Overview of Cacosmia
Cacosmia is a disorder of the sense of smell. It is a type of parosmia. It occurs when there is a problem somewhere along the olfactory pathway. When this happens, a person is unable to recognize odors or interpret the smells of different substances. About 14 million people in the United States are believed to have a disorder related to the sense of smell.
People with cacosmia often feel as if they can smell something offensive, when in fact no such substance is present. When the sense of smell, or the olfactory system, is not functioning properly, a person may perceive even pleasant smells to have a bad odor. With cacosmia, the odor is often described as similar to feces, or a burning, putrid, or chemical odor.
The condition can lead to distress among those who experience it, as it causes a persistent sensation of smelling something unpleasant.
What are the symptoms?
The detection of a persistent foul odor is the main symptom of cacosmia. Since smell and taste are closely linked, the disease can also affect your ability to eat. It can make it difficult to identify the actual smell of different foods, or it can make foods you usually enjoy suddenly taste bad. It can become extremely difficult to eat a sufficient amount when every bite tastes offensive. Some people even find the smell and taste of food to be so bad that it makes them sick.
What are the causes?
Problems in any of the three main areas of the odor pathway will cause problems with smell. These three areas are:
- the olfactory sensory neurons inside the nose
- the odor signal
- the olfactory bulbs under the front of the brain, one on top of each nasal cavity
olfactory sensory neurons (OSNs) line the inside of the nose. They are receptor cells found in the lining of the mucous membrane of the nose that receive odors and transmit the sensation to the olfactory areas in the brain. When OSN become damaged or inflamed, they can send a distorted signal to the brain. In other cases, the odor signal may be blocked. This blockage prevents the odor signal from reaching the nose or the brain. In cases of brain injury or disease, the olfactory bulbs may become damaged, leading to problems with odor.
There are many different reasons for cacosmia.
Upper respiratory tract infection
Upper respiratory tract infections such as bronchitis, sinusitis, rhinitis, or sore throat can cause damage to the OSNs leading to cacosmia.
Some head injuries can damage the olfactory bulbs in the brain, which are responsible for odor differentiation.
Smokers often experience cacosmia and other smell disorders. This is thought to be due to direct injury to the OSN. The damage can be short-term or long-term. The longer and more frequently these cells are exposed to the toxins in cigarettes, the worse the damage over time appears to be.
Smoke from harmful chemicals and acids can also damage the OSN. This damage leads to an altered sense of smell.
Drug treatments and cancer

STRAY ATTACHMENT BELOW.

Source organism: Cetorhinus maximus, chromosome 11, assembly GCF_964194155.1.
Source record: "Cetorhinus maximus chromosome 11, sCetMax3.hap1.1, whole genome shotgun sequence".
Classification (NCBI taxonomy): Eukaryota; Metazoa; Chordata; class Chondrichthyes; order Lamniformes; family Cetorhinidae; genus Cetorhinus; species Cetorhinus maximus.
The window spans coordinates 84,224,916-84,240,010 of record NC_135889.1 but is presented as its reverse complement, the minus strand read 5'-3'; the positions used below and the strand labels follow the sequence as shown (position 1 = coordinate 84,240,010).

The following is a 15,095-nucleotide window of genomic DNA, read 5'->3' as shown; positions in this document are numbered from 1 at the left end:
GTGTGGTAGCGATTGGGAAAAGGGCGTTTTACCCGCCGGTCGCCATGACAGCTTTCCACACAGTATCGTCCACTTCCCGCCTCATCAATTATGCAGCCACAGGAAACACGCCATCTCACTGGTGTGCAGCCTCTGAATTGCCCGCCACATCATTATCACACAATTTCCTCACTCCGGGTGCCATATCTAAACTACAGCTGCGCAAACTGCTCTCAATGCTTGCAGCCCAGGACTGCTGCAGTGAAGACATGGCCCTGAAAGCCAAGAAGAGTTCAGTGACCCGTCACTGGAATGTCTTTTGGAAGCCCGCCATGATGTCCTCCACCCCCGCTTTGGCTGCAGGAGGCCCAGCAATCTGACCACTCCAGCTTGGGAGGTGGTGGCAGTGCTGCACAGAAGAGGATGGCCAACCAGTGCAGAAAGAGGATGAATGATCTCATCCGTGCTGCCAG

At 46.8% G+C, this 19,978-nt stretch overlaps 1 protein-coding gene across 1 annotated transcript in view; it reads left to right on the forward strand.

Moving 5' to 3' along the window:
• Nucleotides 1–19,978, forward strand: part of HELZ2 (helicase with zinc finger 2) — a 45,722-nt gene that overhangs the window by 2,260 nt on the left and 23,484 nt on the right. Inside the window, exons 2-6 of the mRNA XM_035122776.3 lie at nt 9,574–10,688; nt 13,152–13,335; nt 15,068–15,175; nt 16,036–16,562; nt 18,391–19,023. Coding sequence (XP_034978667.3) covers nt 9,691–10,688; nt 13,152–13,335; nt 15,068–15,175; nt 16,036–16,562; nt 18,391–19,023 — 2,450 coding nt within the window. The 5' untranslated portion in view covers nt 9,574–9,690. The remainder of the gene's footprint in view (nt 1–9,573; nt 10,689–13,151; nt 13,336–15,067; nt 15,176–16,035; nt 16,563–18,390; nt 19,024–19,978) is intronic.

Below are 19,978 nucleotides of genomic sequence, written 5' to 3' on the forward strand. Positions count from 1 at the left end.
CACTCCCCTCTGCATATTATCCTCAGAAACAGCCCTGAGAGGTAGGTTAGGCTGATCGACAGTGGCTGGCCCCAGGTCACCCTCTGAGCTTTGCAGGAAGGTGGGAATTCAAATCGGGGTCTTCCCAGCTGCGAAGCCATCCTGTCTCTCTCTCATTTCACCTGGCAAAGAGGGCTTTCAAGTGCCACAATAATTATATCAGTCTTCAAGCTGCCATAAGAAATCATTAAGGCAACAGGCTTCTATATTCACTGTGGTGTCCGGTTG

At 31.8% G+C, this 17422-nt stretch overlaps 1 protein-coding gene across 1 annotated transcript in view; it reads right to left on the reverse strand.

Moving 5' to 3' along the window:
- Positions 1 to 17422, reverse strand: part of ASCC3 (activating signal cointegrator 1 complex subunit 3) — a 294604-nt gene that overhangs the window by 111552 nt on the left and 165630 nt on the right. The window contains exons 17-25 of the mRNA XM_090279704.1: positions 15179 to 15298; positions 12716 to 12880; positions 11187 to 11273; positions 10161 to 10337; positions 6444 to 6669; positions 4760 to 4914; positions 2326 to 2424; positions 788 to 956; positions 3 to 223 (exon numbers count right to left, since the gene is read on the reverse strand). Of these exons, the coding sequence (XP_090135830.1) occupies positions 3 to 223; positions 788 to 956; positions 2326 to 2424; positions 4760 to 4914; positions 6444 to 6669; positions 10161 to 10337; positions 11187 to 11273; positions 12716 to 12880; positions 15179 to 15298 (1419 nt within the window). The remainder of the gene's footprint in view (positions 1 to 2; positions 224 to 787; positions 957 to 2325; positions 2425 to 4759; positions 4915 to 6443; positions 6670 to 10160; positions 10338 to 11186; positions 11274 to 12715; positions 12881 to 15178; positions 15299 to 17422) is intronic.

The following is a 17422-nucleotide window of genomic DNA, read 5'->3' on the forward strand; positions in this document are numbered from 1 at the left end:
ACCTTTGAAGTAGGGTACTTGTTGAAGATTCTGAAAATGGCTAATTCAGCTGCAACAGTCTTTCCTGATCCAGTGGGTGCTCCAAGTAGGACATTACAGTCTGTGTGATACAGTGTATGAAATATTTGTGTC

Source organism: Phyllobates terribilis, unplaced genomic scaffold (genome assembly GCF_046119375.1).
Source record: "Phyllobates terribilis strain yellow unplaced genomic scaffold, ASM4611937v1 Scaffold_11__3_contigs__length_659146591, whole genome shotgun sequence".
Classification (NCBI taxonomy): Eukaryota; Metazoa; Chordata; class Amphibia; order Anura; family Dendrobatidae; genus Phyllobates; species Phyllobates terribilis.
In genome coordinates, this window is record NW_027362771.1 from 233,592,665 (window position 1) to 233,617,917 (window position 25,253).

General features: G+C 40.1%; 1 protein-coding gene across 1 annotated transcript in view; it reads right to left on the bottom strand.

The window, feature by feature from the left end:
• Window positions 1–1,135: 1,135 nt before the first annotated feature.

Some medications can lead to an erroneous sense of smell, particularly long-term use of antibiotics. Radiation therapy to treat head and neck cancer can also damage sensory cells.
Breast cancer and other tumors and growths can affect odor. Symptoms may include one side of the nose being blocked, a wide range of changes in odor, worsening nasal congestion, and pain.
Diseases such as Alzheimer’s disease, Parkinson’s disease, schizophrenia, and epilepsy can affect the area of the brain that is responsible for odor processing.
There is no cure for cacosmia, but symptoms may improve over time, especially if the cause is treatable, such as a respiratory infection or smoking. Researchers are currently looking for new options that may help improve many types of smell disorders. Scientists are investigating ways to combat the inflammation that leads to the damage, along with examining how stem cell therapy and gene therapy may be helpful.
People who are particularly affected by the disorder may choose to have their olfactory bulbs surgically removed. This will alleviate the symptoms completely, but will also leave the person with no sense of smell at all.
Surgery may also be helpful in cases where growths in the nose or sinuses are blocking the pathway between the odor and the olfactory neurons.
Potential complications and associated conditions
Our sense of smell plays an important role in memory, enjoyment of the natural world, and enjoyment of food. When the sense of smell pathway is altered, it can affect people on a variety of physical, emotional, and psychological levels.
The chances of recovery from cacosmia are excellent when the cause of the condition is reversible. For example, if cacosmia has been caused by nasal inflammation, the symptoms usually subside after the inflammation is treated. However, if the cause of the problem is more serious, recovery may not be possible.
People may find that the symptoms of cacosmia subside after some time has passed. When this is not the case and a person has been living with the disease for some time, they may want to talk to their doctor about the possibility of surgery. Future surgical options may include stimulating the repair and growth of olfactory nerve cells through the use of stem cells and skin grafts.